Now, in terms of the weird history I have of the “I’m sorry” overuse, I am still training myself out of over apologizing. I have come a long way, but there are still times when I’m writing up an email and have to actively catch myself and rephrase. Not to mention during face-to-face interactions, I’ll find myself at times biting my tongue to catch an “I’m sorry” and quickly rephrase what I had planned to say.

Deciding to change a behavior and actively implementing the change is an uphill battle, but it’s a gratifying one.

Blake Lively in “A Simple Favor”

Learning to Love Yourself as a Woman

Self-love is a feeling that most, if not all, women struggle to possess. In a society where we are constantly given mixed signals, it’s no surprise that we have a tough time loving who we are!

We have come a long way since our foremothers fought for the right to vote. Women are working hard everyday in professions that were only seen as “a man’s work” for centuries. We have the freedom to get an education and pursue any dream we have and if we want to be a stay-at-home mom, then we can be! But we don’t have to be. Hell, we even have a WOMAN IN THE WHITE HOUSE (btw, happy inauguration day, Madame Vice President)!

However among this growth, we women still have a long road ahead of us to equality and fairness. Yes, on the outside we are equal, but in reality we are given subtle reminders that we are never good enough. These hidden messages, mostly through media, are why it is so hard for women to fully love themselves.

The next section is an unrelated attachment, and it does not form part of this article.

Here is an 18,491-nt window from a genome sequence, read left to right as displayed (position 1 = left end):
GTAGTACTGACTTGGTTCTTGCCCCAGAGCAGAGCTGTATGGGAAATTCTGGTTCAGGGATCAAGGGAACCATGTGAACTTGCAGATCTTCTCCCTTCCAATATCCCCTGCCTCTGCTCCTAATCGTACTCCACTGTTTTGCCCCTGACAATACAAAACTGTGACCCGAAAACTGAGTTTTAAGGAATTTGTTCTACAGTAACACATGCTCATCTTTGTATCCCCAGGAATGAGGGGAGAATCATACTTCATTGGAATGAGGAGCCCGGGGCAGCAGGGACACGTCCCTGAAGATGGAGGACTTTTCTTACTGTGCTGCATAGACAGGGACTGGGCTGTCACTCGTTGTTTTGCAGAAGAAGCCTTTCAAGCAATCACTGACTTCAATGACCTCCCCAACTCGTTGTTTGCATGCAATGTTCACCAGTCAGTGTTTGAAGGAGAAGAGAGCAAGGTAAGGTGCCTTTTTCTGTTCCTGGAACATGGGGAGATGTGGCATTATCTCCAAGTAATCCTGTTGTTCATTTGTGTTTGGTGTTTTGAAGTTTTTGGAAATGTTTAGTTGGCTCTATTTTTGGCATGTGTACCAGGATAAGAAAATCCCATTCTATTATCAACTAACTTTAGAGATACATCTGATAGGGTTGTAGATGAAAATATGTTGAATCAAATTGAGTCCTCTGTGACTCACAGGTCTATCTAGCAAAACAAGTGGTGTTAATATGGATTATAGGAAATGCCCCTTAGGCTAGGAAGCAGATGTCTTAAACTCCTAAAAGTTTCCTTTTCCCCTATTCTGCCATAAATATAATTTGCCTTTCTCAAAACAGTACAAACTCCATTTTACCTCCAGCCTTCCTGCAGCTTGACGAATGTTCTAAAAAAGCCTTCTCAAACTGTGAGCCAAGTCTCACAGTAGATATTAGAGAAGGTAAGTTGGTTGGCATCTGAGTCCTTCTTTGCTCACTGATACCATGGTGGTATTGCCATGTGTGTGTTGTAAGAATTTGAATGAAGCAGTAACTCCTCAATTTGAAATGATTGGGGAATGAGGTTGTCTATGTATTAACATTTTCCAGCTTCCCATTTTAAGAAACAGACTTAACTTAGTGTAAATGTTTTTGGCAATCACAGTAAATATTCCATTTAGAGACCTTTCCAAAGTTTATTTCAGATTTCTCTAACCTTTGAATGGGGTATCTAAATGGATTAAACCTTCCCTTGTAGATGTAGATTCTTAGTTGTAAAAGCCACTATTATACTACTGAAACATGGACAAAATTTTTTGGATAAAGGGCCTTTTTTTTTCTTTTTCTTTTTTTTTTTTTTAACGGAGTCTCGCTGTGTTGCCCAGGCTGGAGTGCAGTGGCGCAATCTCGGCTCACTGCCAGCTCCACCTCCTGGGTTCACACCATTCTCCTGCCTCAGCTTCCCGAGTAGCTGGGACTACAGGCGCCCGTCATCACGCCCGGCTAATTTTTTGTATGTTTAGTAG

Let’s first look at the most obviously critiqued area of a woman’s life: her appearance. TV commercials, magazine ads, Instagram models and even Hollywood stars send women everywhere a message that we are not enough. We’re told that we aren’t skinny enough or pretty enough or that our hair isn’t shiny enough and our pores are too big, but our boobs are too little. Then, we’re reminded that confidence is the sexiest quality we can have, so just be confident in your own looks. How are we supposed to be fully confident in what we look like when we can never live up to the perfection we see on television? If we can never find love unless we love ourselves first, then how will we ever find love?

This leads me to my next point: our love lives. Even though we are beyond the time of dowries and old maids, it seems like these values are still somewhat etched into the minds of society. We’re told to focus on growing our career and being happy with ourselves before we find love, but when you’re still single in your late twenties as a woman and watching your friends on Facebook settle down, it’s hard not to think, “I’ll be alone forever…with a fantastic career.”